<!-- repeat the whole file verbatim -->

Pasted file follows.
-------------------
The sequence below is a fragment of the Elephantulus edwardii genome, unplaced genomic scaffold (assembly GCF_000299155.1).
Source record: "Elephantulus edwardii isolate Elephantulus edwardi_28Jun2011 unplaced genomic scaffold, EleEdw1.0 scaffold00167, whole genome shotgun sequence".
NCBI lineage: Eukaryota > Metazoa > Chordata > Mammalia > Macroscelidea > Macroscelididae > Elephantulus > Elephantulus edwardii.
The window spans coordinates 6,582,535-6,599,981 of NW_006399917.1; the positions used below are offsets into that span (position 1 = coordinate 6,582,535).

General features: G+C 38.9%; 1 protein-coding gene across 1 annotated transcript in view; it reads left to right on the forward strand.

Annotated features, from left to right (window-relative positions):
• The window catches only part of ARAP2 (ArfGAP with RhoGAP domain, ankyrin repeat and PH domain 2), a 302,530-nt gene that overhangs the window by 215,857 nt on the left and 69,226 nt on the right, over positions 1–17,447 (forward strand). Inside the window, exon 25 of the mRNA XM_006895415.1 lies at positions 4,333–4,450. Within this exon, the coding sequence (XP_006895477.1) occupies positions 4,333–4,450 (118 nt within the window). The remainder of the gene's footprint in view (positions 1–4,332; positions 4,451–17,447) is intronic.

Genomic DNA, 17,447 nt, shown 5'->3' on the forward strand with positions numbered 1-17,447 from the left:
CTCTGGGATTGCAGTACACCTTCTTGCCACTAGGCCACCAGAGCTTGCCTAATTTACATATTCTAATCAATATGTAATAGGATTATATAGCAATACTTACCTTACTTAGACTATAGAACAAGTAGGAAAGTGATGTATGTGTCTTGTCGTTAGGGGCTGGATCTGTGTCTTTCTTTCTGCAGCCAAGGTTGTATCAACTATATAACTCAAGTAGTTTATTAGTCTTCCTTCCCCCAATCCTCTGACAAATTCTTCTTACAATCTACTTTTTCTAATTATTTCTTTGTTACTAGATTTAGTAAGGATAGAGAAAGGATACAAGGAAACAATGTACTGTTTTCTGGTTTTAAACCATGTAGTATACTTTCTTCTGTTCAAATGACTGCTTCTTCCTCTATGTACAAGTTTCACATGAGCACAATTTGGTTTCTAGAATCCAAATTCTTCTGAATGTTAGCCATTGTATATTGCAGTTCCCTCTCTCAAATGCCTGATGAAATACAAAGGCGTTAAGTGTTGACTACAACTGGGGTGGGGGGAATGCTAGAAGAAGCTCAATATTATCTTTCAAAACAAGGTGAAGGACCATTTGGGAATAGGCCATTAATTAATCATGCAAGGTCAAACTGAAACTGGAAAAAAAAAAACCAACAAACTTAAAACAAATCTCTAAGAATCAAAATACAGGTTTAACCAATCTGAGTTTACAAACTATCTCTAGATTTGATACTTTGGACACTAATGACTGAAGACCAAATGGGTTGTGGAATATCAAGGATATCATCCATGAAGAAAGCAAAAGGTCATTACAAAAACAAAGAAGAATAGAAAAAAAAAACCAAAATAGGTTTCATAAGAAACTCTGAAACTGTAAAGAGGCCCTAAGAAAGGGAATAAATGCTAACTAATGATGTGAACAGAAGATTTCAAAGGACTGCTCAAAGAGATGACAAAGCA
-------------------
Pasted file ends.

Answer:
The sequence below is a fragment of the Elephantulus edwardii genome, unplaced genomic scaffold (assembly GCF_000299155.1).
Source record: "Elephantulus edwardii isolate Elephantulus edwardi_28Jun2011 unplaced genomic scaffold, EleEdw1.0 scaffold00167, whole genome shotgun sequence".
NCBI lineage: Eukaryota > Metazoa > Chordata > Mammalia > Macroscelidea > Macroscelididae > Elephantulus > Elephantulus edwardii.
The window spans coordinates 6,582,535-6,599,981 of NW_006399917.1; the positions used below are offsets into that span (position 1 = coordinate 6,582,535).

General features: G+C 38.9%; 1 protein-coding gene across 1 annotated transcript in view; it reads left to right on the forward strand.

Annotated features, from left to right (window-relative positions):
• The window catches only part of ARAP2 (ArfGAP with RhoGAP domain, ankyrin repeat and PH domain 2), a 302,530-nt gene that overhangs the window by 215,857 nt on the left and 69,226 nt on the right, over positions 1–17,447 (forward strand). Inside the window, exon 25 of the mRNA XM_006895415.1 lies at positions 4,333–4,450. Within this exon, the coding sequence (XP_006895477.1) occupies positions 4,333–4,450 (118 nt within the window). The remainder of the gene's footprint in view (positions 1–4,332; positions 4,451–17,447) is intronic.

Genomic DNA, 17,447 nt, shown 5'->3' on the forward strand with positions numbered 1-17,447 from the left:
CTCTGGGATTGCAGTACACCTTCTTGCCACTAGGCCACCAGAGCTTGCCTAATTTACATATTCTAATCAATATGTAATAGGATTATATAGCAATACTTACCTTACTTAGACTATAGAACAAGTAGGAAAGTGATGTATGTGTCTTGTCGTTAGGGGCTGGATCTGTGTCTTTCTTTCTGCAGCCAAGGTTGTATCAACTATATAACTCAAGTAGTTTATTAGTCTTCCTTCCCCCAATCCTCTGACAAATTCTTCTTACAATCTACTTTTTCTAATTATTTCTTTGTTACTAGATTTAGTAAGGATAGAGAAAGGATACAAGGAAACAATGTACTGTTTTCTGGTTTTAAACCATGTAGTATACTTTCTTCTGTTCAAATGACTGCTTCTTCCTCTATGTACAAGTTTCACATGAGCACAATTTGGTTTCTAGAATCCAAATTCTTCTGAATGTTAGCCATTGTATATTGCAGTTCCCTCTCTCAAATGCCTGATGAAATACAAAGGCGTTAAGTGTTGACTACAACTGGGGTGGGGGGAATGCTAGAAGAAGCTCAATATTATCTTTCAAAACAAGGTGAAGGACCATTTGGGAATAGGCCATTAATTAATCATGCAAGGTCAAACTGAAACTGGAAAAAAAAAAACCAACAAACTTAAAACAAATCTCTAAGAATCAAAATACAGGTTTAACCAATCTGAGTTTACAAACTATCTCTAGATTTGATACTTTGGACACTAATGACTGAAGACCAAATGGGTTGTGGAATATCAAGGATATCATCCATGAAGAAAGCAAAAGGTCATTACAAAAACAAAGAAGAATAGAAAAAAAAAACCAAAATAGGTTTCATAAGAAACTCTGAAACTGTAAAGAGGCCCTAAGAAAGGGAATAAATGCTAACTAATGATGTGAACAGAAGATTTCAAAGGACTGCTCAAAGAGATGACAAAGCA